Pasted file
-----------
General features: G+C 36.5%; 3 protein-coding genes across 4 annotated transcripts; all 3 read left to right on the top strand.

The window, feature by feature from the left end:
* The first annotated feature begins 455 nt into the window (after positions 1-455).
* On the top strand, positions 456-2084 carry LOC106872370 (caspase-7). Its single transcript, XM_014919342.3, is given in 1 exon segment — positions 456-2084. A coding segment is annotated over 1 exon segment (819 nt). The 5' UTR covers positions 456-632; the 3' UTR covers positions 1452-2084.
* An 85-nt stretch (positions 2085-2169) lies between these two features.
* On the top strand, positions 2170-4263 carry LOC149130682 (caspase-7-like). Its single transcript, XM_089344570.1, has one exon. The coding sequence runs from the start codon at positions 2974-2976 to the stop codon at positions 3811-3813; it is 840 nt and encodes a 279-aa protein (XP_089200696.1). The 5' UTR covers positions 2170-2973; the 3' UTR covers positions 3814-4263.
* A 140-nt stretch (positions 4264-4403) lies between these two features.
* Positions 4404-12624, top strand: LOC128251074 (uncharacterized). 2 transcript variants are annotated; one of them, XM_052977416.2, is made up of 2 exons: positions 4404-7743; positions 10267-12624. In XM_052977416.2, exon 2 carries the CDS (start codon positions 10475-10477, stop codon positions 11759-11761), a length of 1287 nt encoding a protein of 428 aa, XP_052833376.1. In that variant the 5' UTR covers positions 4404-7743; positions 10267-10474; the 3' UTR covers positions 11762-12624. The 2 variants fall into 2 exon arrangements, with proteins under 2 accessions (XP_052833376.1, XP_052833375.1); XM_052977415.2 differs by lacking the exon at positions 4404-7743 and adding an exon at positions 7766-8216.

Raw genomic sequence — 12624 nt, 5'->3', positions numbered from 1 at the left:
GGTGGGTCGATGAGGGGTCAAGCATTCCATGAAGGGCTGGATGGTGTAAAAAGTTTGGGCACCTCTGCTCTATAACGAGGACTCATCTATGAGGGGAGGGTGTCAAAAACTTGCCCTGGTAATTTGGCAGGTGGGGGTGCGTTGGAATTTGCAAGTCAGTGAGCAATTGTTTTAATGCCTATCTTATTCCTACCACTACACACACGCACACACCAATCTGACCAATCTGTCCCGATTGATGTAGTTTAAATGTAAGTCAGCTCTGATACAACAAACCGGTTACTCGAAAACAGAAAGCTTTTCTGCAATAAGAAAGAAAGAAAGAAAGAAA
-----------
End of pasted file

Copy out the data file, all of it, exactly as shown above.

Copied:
General features: G+C 36.5%; 3 protein-coding genes across 4 annotated transcripts; all 3 read left to right on the top strand.

The window, feature by feature from the left end:
* The first annotated feature begins 455 nt into the window (after positions 1-455).
* On the top strand, positions 456-2084 carry LOC106872370 (caspase-7). Its single transcript, XM_014919342.3, is given in 1 exon segment — positions 456-2084. A coding segment is annotated over 1 exon segment (819 nt). The 5' UTR covers positions 456-632; the 3' UTR covers positions 1452-2084.
* An 85-nt stretch (positions 2085-2169) lies between these two features.
* On the top strand, positions 2170-4263 carry LOC149130682 (caspase-7-like). Its single transcript, XM_089344570.1, has one exon. The coding sequence runs from the start codon at positions 2974-2976 to the stop codon at positions 3811-3813; it is 840 nt and encodes a 279-aa protein (XP_089200696.1). The 5' UTR covers positions 2170-2973; the 3' UTR covers positions 3814-4263.
* A 140-nt stretch (positions 4264-4403) lies between these two features.
* Positions 4404-12624, top strand: LOC128251074 (uncharacterized). 2 transcript variants are annotated; one of them, XM_052977416.2, is made up of 2 exons: positions 4404-7743; positions 10267-12624. In XM_052977416.2, exon 2 carries the CDS (start codon positions 10475-10477, stop codon positions 11759-11761), a length of 1287 nt encoding a protein of 428 aa, XP_052833376.1. In that variant the 5' UTR covers positions 4404-7743; positions 10267-10474; the 3' UTR covers positions 11762-12624. The 2 variants fall into 2 exon arrangements, with proteins under 2 accessions (XP_052833376.1, XP_052833375.1); XM_052977415.2 differs by lacking the exon at positions 4404-7743 and adding an exon at positions 7766-8216.

Raw genomic sequence — 12624 nt, 5'->3', positions numbered from 1 at the left:
GGTGGGTCGATGAGGGGTCAAGCATTCCATGAAGGGCTGGATGGTGTAAAAAGTTTGGGCACCTCTGCTCTATAACGAGGACTCATCTATGAGGGGAGGGTGTCAAAAACTTGCCCTGGTAATTTGGCAGGTGGGGGTGCGTTGGAATTTGCAAGTCAGTGAGCAATTGTTTTAATGCCTATCTTATTCCTACCACTACACACACGCACACACCAATCTGACCAATCTGTCCCGATTGATGTAGTTTAAATGTAAGTCAGCTCTGATACAACAAACCGGTTACTCGAAAACAGAAAGCTTTTCTGCAATAAGAAAGAAAGAAAGAAAGAAA